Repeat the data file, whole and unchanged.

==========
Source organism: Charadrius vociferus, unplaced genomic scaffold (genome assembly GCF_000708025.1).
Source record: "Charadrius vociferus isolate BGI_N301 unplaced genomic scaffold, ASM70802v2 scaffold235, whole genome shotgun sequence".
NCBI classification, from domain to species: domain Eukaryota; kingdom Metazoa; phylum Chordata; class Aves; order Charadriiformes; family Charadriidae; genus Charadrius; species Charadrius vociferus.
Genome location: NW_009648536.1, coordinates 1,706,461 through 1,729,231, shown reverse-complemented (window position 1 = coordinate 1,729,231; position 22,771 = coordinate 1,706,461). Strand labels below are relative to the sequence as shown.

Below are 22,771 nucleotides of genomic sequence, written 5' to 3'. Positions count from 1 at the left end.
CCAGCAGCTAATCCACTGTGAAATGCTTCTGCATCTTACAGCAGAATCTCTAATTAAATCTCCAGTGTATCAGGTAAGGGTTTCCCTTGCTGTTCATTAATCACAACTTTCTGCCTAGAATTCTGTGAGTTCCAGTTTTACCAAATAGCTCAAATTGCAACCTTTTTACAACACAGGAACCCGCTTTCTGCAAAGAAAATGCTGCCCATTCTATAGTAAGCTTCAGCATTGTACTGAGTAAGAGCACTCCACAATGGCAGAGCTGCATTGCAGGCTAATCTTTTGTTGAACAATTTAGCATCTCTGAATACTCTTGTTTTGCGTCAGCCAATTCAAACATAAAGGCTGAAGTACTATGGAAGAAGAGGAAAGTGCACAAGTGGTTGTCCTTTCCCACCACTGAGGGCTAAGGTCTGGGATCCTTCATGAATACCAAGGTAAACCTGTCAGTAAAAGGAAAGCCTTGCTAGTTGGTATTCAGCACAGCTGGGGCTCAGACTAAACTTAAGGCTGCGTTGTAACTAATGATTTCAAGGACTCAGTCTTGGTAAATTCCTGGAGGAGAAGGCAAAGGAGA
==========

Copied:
Source organism: Charadrius vociferus, unplaced genomic scaffold (genome assembly GCF_000708025.1).
Source record: "Charadrius vociferus isolate BGI_N301 unplaced genomic scaffold, ASM70802v2 scaffold235, whole genome shotgun sequence".
NCBI classification, from domain to species: domain Eukaryota; kingdom Metazoa; phylum Chordata; class Aves; order Charadriiformes; family Charadriidae; genus Charadrius; species Charadrius vociferus.
Genome location: NW_009648536.1, coordinates 1,706,461 through 1,729,231, shown reverse-complemented (window position 1 = coordinate 1,729,231; position 22,771 = coordinate 1,706,461). Strand labels below are relative to the sequence as shown.

Below are 22,771 nucleotides of genomic sequence, written 5' to 3'. Positions count from 1 at the left end.
CCAGCAGCTAATCCACTGTGAAATGCTTCTGCATCTTACAGCAGAATCTCTAATTAAATCTCCAGTGTATCAGGTAAGGGTTTCCCTTGCTGTTCATTAATCACAACTTTCTGCCTAGAATTCTGTGAGTTCCAGTTTTACCAAATAGCTCAAATTGCAACCTTTTTACAACACAGGAACCCGCTTTCTGCAAAGAAAATGCTGCCCATTCTATAGTAAGCTTCAGCATTGTACTGAGTAAGAGCACTCCACAATGGCAGAGCTGCATTGCAGGCTAATCTTTTGTTGAACAATTTAGCATCTCTGAATACTCTTGTTTTGCGTCAGCCAATTCAAACATAAAGGCTGAAGTACTATGGAAGAAGAGGAAAGTGCACAAGTGGTTGTCCTTTCCCACCACTGAGGGCTAAGGTCTGGGATCCTTCATGAATACCAAGGTAAACCTGTCAGTAAAAGGAAAGCCTTGCTAGTTGGTATTCAGCACAGCTGGGGCTCAGACTAAACTTAAGGCTGCGTTGTAACTAATGATTTCAAGGACTCAGTCTTGGTAAATTCCTGGAGGAGAAGGCAAAGGAGA